This is really kind of sad to see the same toll we face over here with problems with money and banks hitting the NHS too.  One industry destroying another one pretty much and all suffer.  London has become it’s own island ofimage sorts to where portions are where only the rich and wealthy go and the rest, well I guess is where their 99% live.  The English are not taking this lightly and are protesting as well, and why wouldn’t they.  Many jobs will be lost and rational of care will be more widespread.  The country is counting on the “haves” to buy insurance to leave what is left of the outsourced services to the poor and the article states it will be a 3rd class service.  You can read in the comments below they are not too hot on United Healthcare and their efforts in the UK as a private provider.  They say also that due to contracts being given out that the care is not improving either and nobody knows how many hospitals will be closed. 

They expect private providers to cherry pick patients and leave the worst to the care of the NHS, sound familiar, just what we have in the US when they can get away with it.  Israel said a few years ago that their big mistake was letting private insurers into the country and apologized to their citizens, so hopefully they don’t end up with the same mess we have here in the US as it is cold, calculating business with many working on flawed formulas and data just to make money anymore.  This is not the people who work there but rather those who run such companies.  BD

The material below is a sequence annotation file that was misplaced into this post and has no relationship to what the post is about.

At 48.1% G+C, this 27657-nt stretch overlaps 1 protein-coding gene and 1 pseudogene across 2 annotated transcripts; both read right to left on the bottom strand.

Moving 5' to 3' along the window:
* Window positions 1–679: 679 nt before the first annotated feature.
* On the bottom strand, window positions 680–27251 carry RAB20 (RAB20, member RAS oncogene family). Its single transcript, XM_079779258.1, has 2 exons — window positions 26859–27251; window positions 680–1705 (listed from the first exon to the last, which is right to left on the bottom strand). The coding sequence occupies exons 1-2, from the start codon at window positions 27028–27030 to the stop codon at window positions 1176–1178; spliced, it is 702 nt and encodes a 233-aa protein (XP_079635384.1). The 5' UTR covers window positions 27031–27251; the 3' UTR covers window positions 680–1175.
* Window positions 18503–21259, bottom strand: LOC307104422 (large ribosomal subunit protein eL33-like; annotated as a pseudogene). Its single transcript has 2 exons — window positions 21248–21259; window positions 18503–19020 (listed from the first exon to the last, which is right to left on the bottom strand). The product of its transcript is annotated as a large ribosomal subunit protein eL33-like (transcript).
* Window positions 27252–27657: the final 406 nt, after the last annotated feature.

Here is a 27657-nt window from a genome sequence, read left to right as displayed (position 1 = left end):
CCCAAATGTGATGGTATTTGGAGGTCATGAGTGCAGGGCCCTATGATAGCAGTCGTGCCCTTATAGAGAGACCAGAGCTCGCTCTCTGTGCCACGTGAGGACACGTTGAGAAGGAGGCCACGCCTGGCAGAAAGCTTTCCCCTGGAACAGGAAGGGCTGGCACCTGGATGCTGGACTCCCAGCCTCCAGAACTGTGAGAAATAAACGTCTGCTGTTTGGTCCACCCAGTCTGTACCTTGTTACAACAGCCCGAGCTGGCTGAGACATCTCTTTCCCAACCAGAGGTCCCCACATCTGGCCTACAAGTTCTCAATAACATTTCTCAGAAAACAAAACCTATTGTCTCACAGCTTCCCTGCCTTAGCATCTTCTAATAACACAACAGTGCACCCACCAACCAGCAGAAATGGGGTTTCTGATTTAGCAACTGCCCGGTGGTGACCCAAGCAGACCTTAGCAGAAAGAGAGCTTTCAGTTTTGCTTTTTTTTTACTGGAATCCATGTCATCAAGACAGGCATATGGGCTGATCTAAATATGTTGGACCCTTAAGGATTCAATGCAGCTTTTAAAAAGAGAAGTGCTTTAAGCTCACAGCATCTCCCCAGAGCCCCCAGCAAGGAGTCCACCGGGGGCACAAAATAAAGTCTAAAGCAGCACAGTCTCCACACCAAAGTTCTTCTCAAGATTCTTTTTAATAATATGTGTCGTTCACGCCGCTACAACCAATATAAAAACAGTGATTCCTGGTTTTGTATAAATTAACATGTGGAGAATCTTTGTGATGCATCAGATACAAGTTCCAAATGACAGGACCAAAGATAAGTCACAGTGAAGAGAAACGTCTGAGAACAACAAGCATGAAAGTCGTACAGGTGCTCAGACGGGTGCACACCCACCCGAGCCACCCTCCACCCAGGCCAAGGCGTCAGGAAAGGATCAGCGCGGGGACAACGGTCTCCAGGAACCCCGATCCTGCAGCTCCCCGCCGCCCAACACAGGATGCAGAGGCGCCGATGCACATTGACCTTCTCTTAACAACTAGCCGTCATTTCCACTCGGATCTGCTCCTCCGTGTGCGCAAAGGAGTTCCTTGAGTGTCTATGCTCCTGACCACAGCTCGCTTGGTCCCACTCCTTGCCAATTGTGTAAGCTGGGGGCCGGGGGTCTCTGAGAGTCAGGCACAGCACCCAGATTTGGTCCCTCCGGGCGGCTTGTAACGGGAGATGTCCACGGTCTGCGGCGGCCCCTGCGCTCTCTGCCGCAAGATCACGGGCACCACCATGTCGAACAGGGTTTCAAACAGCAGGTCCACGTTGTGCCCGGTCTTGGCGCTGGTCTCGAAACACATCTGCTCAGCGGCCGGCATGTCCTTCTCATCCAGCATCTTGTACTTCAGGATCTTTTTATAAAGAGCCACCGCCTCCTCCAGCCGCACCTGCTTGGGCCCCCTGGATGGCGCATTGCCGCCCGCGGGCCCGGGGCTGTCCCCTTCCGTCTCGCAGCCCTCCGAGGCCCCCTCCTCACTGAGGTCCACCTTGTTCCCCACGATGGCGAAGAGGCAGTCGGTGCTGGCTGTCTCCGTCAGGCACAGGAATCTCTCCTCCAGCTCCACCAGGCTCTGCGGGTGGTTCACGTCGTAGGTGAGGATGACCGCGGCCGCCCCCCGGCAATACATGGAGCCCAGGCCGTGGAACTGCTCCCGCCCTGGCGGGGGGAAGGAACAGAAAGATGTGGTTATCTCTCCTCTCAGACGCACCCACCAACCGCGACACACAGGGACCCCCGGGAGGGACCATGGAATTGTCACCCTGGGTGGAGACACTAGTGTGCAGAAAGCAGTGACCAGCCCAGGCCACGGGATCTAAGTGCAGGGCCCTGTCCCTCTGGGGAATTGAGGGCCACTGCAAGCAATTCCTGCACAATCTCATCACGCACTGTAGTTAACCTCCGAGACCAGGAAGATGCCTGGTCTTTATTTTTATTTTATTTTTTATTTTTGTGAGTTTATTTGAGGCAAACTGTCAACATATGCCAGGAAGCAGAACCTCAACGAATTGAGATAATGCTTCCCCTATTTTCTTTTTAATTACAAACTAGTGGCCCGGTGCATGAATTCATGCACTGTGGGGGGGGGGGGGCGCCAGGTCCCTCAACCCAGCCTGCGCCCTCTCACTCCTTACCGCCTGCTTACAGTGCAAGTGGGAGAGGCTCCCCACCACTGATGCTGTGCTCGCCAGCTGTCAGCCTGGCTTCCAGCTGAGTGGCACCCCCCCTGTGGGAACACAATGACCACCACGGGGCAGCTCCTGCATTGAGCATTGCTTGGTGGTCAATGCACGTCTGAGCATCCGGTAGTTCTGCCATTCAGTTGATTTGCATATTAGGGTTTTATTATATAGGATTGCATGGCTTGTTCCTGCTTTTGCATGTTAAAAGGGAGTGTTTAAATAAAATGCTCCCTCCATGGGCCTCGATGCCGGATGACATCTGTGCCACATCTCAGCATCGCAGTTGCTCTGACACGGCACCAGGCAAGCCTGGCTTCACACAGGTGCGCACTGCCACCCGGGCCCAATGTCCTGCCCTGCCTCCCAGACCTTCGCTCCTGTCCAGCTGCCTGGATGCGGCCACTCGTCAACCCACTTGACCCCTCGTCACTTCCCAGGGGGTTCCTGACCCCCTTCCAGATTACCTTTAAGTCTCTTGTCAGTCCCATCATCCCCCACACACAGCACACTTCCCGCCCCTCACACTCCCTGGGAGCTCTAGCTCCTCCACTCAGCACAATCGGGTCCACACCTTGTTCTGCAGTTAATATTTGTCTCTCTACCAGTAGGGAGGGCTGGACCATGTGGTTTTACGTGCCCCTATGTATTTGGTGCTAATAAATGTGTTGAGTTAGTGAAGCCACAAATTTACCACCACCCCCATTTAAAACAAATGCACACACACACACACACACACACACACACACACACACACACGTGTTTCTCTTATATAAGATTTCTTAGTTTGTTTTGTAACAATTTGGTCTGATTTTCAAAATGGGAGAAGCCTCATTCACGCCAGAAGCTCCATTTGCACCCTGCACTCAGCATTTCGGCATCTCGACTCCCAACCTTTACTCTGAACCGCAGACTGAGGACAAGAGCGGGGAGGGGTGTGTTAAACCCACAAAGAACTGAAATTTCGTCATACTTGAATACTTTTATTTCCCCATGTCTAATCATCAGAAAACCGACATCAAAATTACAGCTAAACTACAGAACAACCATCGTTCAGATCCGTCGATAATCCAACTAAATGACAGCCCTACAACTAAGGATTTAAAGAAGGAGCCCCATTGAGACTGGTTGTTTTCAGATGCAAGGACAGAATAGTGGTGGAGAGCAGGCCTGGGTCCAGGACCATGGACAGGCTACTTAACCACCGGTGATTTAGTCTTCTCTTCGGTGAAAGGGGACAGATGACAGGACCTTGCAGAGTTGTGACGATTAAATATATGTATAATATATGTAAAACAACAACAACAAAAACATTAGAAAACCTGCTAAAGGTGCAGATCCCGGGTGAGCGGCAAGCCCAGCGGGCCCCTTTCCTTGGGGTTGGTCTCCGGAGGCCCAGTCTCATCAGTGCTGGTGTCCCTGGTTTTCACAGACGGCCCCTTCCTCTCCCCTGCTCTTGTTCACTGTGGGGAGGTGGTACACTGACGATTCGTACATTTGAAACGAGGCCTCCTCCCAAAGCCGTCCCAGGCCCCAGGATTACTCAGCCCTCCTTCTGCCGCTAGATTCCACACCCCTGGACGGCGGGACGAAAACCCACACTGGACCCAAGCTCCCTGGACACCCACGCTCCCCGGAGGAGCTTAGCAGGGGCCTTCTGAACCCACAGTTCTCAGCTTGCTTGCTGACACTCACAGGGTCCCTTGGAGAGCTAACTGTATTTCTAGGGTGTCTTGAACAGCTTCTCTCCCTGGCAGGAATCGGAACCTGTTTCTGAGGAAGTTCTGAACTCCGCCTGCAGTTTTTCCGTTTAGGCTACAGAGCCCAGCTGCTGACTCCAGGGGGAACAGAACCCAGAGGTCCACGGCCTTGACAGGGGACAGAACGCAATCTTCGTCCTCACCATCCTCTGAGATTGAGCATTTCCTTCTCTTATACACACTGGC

The act comes into effect on Monday. Very few people understand its implications but it will affect each of us arguably more than any other legislation passed in our lifetimes.  It is the final stage in the systematic dismantling of the NHS – a process that began about 25 years ago – carried out by stealth.

The Health and Social Care Act 2012 is virtually impenetrable but the main thrust of it is: primary care trusts and strategic health authorities will be disbanded. In their place, clinical commissioning groups – also known as GP consortia – will control about £60bn of the NHS budget and commission local services. Commissioning will take place through competitive tendering. NHS contracts will be opened to the voluntary and private sectors. Already, £250m of NHS services have been forced open, with 105 private firms granted contracts. This year, a further £750m of services will be tendered. The NHS annual budget is more than £100bn – there are huge profits to be made for private healthcare companies.

The NHS, as we know it, will effectively be abolished just short of its 65th birthday.  The marketisation of the NHS has driven up costs and produced worse results. The track records of some private providers now entering the NHS, such as UnitedHealth Group, are not impressive.

We now know that more than 20 NHS trusts, comprising about 60 hospitals, are at risk of going bust. This is, in large part, due to the financing of extortionate PFI debts projected to rise above £79bn despite the original cost of the hospitals being around £11bn. The rapid restructuring of South London Healthcare Trust, with the downgrading of neighbouring, solvent Lewisham hospital, is a template that can be used across the country. No hospital is safe from closure.


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